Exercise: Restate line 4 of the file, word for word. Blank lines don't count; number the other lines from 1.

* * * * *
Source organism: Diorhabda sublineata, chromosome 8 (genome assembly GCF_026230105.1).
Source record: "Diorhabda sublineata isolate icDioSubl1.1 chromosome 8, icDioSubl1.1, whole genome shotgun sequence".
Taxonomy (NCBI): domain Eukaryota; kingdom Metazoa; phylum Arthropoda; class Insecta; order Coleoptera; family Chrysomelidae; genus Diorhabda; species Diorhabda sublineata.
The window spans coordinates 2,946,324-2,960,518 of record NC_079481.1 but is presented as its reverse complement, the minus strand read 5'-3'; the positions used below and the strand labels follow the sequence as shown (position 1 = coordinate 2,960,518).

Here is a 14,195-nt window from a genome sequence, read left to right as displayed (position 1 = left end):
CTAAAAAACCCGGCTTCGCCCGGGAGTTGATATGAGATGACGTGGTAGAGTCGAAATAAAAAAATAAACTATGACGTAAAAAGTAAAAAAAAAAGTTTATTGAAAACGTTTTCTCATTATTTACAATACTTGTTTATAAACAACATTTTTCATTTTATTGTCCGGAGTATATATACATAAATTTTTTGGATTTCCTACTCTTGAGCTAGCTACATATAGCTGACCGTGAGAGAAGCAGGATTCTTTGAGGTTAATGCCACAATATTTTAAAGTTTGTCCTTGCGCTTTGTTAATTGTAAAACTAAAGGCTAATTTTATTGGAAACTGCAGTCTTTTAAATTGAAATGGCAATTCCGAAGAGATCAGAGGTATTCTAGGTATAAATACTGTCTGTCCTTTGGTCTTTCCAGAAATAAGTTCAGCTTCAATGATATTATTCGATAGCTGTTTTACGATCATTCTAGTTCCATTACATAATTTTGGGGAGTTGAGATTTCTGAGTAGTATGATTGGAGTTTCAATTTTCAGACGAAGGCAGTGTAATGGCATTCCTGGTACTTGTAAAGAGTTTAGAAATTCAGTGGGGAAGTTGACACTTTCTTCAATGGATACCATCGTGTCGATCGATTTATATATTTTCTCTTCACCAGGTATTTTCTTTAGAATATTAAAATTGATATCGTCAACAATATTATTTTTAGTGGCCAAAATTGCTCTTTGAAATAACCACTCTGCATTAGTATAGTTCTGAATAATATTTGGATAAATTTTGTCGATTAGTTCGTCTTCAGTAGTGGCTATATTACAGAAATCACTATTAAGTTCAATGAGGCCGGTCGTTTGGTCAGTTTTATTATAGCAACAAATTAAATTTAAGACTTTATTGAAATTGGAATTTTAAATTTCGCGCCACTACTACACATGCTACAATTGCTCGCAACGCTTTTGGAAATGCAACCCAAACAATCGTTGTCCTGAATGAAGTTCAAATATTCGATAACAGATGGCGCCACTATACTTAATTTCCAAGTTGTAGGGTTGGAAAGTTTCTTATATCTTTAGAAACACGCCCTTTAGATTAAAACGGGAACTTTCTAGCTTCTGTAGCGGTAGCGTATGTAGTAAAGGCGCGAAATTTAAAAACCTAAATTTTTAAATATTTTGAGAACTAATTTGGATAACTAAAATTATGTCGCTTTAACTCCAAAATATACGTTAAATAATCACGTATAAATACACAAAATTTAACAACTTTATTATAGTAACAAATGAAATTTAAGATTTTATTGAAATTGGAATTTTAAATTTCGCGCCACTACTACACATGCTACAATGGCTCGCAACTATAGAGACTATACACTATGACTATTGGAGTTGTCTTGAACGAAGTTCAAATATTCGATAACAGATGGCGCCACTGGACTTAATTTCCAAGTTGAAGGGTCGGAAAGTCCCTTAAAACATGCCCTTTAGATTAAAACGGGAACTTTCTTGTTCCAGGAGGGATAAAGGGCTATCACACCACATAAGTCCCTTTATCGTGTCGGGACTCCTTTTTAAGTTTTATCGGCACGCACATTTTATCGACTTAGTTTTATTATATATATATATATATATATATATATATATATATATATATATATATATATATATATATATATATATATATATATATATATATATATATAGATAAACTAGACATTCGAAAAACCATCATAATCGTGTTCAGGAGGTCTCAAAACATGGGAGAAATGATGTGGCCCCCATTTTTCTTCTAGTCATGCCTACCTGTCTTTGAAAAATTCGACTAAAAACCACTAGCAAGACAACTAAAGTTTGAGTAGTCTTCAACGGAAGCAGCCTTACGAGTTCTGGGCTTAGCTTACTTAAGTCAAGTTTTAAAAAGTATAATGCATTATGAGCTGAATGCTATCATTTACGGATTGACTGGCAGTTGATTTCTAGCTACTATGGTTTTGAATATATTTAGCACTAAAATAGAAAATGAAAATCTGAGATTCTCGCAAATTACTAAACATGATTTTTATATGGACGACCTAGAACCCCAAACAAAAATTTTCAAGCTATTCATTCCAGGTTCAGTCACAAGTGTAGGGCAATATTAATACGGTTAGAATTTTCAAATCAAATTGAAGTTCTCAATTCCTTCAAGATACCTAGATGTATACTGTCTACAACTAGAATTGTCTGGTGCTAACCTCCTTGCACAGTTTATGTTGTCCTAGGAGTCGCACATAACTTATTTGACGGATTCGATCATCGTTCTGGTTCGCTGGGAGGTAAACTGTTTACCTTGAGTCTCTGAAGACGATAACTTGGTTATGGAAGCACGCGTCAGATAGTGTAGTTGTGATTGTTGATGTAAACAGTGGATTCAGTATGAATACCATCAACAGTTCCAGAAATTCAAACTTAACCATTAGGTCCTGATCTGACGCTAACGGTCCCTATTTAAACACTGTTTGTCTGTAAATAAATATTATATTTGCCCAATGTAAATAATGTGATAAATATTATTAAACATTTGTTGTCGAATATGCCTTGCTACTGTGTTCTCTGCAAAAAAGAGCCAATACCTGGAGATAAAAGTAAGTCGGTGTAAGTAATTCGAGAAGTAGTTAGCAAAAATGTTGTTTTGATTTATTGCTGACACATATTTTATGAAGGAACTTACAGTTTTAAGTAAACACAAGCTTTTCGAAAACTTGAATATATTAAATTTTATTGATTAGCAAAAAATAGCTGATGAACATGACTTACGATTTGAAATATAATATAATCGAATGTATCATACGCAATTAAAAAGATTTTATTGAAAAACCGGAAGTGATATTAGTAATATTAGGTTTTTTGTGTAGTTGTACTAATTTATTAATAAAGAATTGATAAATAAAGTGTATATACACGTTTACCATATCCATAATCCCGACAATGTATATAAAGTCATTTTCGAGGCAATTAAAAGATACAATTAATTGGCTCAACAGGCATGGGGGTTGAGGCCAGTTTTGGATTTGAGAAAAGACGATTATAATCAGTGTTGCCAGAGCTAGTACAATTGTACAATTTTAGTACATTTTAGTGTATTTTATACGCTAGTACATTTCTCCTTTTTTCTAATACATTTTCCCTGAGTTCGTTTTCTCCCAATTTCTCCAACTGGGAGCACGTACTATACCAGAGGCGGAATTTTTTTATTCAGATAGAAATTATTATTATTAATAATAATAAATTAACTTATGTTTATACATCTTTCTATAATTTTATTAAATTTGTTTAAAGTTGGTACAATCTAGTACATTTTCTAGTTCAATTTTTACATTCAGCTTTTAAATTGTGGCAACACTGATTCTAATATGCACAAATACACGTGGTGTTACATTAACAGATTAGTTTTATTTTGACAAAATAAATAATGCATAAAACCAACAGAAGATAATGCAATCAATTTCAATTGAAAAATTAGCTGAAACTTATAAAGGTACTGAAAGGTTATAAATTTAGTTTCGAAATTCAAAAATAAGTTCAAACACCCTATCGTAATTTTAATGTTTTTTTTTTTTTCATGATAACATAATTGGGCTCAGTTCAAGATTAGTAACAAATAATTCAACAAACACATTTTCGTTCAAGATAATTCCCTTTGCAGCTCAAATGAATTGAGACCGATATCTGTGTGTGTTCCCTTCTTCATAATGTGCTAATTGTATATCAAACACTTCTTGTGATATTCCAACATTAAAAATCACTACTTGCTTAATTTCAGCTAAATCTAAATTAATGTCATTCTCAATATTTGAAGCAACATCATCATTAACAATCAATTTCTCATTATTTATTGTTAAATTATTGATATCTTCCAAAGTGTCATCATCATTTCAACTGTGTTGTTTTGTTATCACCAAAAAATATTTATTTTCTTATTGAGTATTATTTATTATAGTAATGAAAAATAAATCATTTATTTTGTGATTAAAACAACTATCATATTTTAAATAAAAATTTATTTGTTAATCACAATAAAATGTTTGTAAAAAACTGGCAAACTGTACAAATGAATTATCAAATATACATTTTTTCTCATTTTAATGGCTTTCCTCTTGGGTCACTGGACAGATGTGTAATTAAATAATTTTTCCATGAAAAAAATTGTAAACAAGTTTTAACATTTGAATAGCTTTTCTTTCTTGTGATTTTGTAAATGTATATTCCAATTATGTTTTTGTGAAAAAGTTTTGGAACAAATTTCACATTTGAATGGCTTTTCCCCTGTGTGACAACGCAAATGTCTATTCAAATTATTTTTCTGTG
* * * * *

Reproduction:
The window spans coordinates 2,946,324-2,960,518 of record NC_079481.1 but is presented as its reverse complement, the minus strand read 5'-3'; the positions used below and the strand labels follow the sequence as shown (position 1 = coordinate 2,960,518).